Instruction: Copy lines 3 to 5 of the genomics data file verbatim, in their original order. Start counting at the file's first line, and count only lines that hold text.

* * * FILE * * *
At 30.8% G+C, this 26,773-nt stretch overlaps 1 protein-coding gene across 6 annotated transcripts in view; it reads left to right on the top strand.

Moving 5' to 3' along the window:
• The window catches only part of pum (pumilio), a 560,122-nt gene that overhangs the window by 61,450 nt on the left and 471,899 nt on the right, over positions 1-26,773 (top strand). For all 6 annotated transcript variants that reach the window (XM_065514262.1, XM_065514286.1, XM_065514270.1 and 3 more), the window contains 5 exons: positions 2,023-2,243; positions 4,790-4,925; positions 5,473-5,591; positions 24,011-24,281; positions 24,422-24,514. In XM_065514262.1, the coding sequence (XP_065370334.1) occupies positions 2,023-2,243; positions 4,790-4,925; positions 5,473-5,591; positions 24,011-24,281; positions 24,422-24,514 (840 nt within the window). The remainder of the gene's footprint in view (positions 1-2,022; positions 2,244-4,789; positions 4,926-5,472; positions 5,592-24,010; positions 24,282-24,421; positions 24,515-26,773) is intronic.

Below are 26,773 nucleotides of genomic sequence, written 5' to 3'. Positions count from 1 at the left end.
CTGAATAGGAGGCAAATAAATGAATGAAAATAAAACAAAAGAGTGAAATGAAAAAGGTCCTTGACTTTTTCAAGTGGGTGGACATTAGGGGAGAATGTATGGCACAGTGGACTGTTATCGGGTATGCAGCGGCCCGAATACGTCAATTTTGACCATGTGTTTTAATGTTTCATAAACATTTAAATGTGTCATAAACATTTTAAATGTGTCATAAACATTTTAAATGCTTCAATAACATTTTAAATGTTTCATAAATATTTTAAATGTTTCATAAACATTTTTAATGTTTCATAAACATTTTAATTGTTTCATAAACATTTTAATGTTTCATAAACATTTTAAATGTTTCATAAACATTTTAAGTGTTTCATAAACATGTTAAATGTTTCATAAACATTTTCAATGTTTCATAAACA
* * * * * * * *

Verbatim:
• The window catches only part of pum (pumilio), a 560,122-nt gene that overhangs the window by 61,450 nt on the left and 471,899 nt on the right, over positions 1-26,773 (top strand). For all 6 annotated transcript variants that reach the window (XM_065514262.1, XM_065514286.1, XM_065514270.1 and 3 more), the window contains 5 exons: positions 2,023-2,243; positions 4,790-4,925; positions 5,473-5,591; positions 24,011-24,281; positions 24,422-24,514. In XM_065514262.1, the coding sequence (XP_065370334.1) occupies positions 2,023-2,243; positions 4,790-4,925; positions 5,473-5,591; positions 24,011-24,281; positions 24,422-24,514 (840 nt within the window). The remainder of the gene's footprint in view (positions 1-2,022; positions 2,244-4,789; positions 4,926-5,472; positions 5,592-24,010; positions 24,282-24,421; positions 24,515-26,773) is intronic.

Below are 26,773 nucleotides of genomic sequence, written 5' to 3'. Positions count from 1 at the left end.
CTGAATAGGAGGCAAATAAATGAATGAAAATAAAACAAAAGAGTGAAATGAAAAAGGTCCTTGACTTTTTCAAGTGGGTGGACATTAGGGGAGAATGTATGGCACAGTGGACTGTTATCGGGTATGCAGCGGCCCGAATACGTCAATTTTGACCATGTGTTTTAATGTTTCATAAACATTTAAATGTGTCATAAACATTTTAAATGTGTCATAAACATTTTAAATGCTTCAATAACATTTTAAATGTTTCATAAATATTTTAAATGTTTCATAAACATTTTTAATGTTTCATAAACATTTTAATTGTTTCATAAACATTTTAATGTTTCATAAACATTTTAAATGTTTCATAAACATTTTAAGTGTTTCATAAACATGTTAAATGTTTCATAAACATTTTCAATGTTTCATAAACA